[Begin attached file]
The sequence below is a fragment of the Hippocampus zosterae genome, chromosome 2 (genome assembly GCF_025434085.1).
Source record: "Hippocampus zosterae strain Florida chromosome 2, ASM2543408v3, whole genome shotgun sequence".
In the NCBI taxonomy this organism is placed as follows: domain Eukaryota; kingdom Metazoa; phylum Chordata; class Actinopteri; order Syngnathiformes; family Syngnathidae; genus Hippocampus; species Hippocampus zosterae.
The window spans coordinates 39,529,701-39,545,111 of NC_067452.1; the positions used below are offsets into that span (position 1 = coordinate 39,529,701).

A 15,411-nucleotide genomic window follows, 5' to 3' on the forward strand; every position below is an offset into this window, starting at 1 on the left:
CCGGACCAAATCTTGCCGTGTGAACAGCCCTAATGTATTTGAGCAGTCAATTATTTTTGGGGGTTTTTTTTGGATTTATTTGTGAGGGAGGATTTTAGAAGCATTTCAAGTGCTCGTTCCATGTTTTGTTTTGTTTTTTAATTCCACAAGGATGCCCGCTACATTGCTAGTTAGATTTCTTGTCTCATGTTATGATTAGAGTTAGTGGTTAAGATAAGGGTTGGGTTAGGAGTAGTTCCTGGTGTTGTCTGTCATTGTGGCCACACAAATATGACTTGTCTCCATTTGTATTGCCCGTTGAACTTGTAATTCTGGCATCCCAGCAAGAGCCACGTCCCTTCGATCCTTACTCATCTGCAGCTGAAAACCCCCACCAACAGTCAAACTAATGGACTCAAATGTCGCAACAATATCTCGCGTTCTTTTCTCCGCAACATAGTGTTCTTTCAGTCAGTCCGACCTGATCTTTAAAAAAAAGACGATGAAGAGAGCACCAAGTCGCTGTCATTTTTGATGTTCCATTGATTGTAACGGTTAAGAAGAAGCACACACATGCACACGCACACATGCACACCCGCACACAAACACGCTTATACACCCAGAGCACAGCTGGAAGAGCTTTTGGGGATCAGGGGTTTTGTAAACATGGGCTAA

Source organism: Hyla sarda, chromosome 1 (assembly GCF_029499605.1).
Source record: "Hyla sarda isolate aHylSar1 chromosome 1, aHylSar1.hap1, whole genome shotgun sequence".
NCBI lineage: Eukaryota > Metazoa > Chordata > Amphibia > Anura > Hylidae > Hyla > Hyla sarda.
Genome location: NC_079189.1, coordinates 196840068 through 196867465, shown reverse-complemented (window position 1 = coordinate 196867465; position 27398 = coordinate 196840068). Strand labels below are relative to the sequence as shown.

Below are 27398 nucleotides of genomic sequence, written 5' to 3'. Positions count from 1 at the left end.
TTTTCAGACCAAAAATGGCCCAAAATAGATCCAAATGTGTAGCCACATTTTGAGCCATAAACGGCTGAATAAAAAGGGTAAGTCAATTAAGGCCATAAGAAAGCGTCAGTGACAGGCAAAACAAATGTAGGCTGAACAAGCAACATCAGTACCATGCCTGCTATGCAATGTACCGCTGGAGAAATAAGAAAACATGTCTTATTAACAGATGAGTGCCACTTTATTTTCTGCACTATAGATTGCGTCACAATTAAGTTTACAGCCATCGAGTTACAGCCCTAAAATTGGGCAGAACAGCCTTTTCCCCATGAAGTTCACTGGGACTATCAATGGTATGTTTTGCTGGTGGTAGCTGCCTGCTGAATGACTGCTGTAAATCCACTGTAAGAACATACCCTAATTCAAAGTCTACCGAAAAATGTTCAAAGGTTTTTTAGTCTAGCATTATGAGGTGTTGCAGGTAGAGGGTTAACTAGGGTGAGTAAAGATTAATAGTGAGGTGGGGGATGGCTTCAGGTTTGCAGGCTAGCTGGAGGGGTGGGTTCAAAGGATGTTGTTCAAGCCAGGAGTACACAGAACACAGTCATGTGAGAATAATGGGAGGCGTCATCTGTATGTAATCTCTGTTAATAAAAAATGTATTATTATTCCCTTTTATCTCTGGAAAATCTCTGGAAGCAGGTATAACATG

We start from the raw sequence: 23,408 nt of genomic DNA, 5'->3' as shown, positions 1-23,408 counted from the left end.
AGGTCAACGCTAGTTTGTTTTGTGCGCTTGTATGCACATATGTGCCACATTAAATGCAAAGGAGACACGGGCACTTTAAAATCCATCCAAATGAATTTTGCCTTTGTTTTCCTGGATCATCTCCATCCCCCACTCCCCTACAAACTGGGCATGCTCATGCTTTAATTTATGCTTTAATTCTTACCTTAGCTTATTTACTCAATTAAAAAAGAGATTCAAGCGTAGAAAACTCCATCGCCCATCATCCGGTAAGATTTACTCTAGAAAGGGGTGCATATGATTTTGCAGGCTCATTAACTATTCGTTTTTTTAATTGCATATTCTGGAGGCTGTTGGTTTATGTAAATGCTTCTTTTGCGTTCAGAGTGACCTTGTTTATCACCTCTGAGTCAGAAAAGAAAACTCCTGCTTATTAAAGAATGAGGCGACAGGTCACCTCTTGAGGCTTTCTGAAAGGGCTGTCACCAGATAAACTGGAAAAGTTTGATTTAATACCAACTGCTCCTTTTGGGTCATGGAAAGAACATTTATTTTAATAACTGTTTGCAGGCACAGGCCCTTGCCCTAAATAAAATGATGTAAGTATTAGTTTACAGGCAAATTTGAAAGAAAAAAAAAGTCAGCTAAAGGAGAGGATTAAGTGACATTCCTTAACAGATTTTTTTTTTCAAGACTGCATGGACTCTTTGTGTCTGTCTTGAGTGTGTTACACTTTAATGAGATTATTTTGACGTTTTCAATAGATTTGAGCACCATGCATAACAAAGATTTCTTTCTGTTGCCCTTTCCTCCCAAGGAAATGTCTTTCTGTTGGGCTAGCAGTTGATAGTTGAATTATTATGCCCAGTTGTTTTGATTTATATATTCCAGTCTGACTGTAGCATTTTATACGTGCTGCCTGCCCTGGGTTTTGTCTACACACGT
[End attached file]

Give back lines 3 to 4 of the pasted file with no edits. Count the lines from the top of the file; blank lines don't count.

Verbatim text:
In the NCBI taxonomy this organism is placed as follows: domain Eukaryota; kingdom Metazoa; phylum Chordata; class Actinopteri; order Syngnathiformes; family Syngnathidae; genus Hippocampus; species Hippocampus zosterae.
The window spans coordinates 39,529,701-39,545,111 of NC_067452.1; the positions used below are offsets into that span (position 1 = coordinate 39,529,701).